By Michael Hill
Gov. Chris Christie in Mexico — his first official trip to the U.S. neighbor — where he’s praised Mexico’s president and hosted a breakfast for members of the Mexican Business Council. The governor says he has a different view of the Mexico-U.S. relationship.
“Too often our neighbors in Mexico and Canada have felt they were an afterthought in U.S. foreign policy. Let me be clear about my view: my view is that they should be our first thought,” Christie said.
Christie calls it a three-day trade mission. On this — his second day — he signed a memorandum of understanding with Mexico for a collaboration among higher education institutions for joint research ventures, cross-border fellowships and teacher exchanges and more.
On his first day, he called for an end to the 39-year-old U.S. ban on crude oil exports to counter European dependence on Russian oil. New technologies now have made the U.S. the world’s top oil producer.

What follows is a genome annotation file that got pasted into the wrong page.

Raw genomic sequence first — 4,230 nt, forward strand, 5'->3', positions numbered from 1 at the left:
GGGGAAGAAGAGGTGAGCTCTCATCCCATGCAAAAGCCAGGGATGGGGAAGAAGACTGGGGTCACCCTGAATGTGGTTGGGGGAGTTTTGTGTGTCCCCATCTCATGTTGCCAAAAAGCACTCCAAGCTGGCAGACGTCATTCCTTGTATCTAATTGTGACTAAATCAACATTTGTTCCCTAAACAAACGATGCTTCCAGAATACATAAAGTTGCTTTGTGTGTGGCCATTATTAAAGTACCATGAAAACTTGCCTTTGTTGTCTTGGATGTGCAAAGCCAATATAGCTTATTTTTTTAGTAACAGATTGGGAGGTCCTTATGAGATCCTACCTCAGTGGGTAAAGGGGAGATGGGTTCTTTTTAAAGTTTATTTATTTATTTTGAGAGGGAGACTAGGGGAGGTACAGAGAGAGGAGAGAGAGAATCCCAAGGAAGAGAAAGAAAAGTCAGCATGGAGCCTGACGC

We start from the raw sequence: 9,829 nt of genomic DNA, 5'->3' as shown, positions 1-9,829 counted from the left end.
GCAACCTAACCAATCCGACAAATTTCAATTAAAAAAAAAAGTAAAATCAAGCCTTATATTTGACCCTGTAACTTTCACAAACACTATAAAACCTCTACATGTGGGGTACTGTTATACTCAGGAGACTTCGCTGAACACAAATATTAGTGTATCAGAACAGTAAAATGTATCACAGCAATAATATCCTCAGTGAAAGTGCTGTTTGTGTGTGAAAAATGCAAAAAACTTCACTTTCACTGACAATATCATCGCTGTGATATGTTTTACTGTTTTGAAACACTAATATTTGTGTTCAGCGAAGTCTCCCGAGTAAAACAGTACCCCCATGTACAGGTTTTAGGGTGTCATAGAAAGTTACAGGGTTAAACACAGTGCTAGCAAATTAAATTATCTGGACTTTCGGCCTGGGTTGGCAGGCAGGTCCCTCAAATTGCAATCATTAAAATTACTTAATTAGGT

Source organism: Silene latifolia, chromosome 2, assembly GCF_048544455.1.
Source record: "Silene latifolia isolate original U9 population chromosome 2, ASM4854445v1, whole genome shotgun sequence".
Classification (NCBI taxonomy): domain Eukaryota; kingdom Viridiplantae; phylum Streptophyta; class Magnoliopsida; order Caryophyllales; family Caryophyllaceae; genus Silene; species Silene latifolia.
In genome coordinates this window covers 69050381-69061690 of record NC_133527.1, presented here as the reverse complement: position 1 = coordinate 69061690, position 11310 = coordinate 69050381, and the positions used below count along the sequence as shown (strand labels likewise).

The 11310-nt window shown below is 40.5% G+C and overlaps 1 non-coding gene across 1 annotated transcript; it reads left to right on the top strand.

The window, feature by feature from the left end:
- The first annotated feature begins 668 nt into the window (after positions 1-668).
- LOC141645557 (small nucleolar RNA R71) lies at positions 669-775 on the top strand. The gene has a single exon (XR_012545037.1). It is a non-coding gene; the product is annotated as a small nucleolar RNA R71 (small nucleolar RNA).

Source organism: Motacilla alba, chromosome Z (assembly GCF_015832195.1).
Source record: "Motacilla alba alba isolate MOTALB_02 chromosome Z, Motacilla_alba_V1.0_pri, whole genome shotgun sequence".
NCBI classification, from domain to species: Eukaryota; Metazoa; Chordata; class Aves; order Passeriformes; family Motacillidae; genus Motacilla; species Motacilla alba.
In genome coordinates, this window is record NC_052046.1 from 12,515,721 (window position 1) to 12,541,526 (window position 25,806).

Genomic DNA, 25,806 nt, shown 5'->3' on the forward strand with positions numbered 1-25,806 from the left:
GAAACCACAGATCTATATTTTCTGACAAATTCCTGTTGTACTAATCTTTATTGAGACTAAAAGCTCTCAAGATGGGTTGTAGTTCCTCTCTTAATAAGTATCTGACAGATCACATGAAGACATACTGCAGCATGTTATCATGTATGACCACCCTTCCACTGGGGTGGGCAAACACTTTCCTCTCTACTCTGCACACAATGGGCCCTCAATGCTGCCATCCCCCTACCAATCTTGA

Christie says the U.S./ Mexico trade relationship has room and conditions to grow.
“It is striking in looking at events around the world … fortunate to be in a peaceful neighborhood,” said Christie.
Officially, Gov. Christie’s using this trip to bolster trade ties between Mexico and New Jersey but unofficially and undoubtedly he’s using this to bolster his image as a potential presidential candidate in 2016.
“Not uncommon to travel for trade missions. When your Chris Christie and have presidential ambitions, if you can do something for state. If you’re seen to do for own gain could potentially backfire. No gaffes yet, no setbacks. Could potentially help him hold court with foreign leaders,” said Krista Jenkins of the FDU PublicMind Poll.
These kinds of trips provide politicians with great photo opportunities and to fully control the message. And in the governor’s speech, not once did he mention the thorny issues of immigration and border security, issues no “declared” presidential candidate would be able to ignore.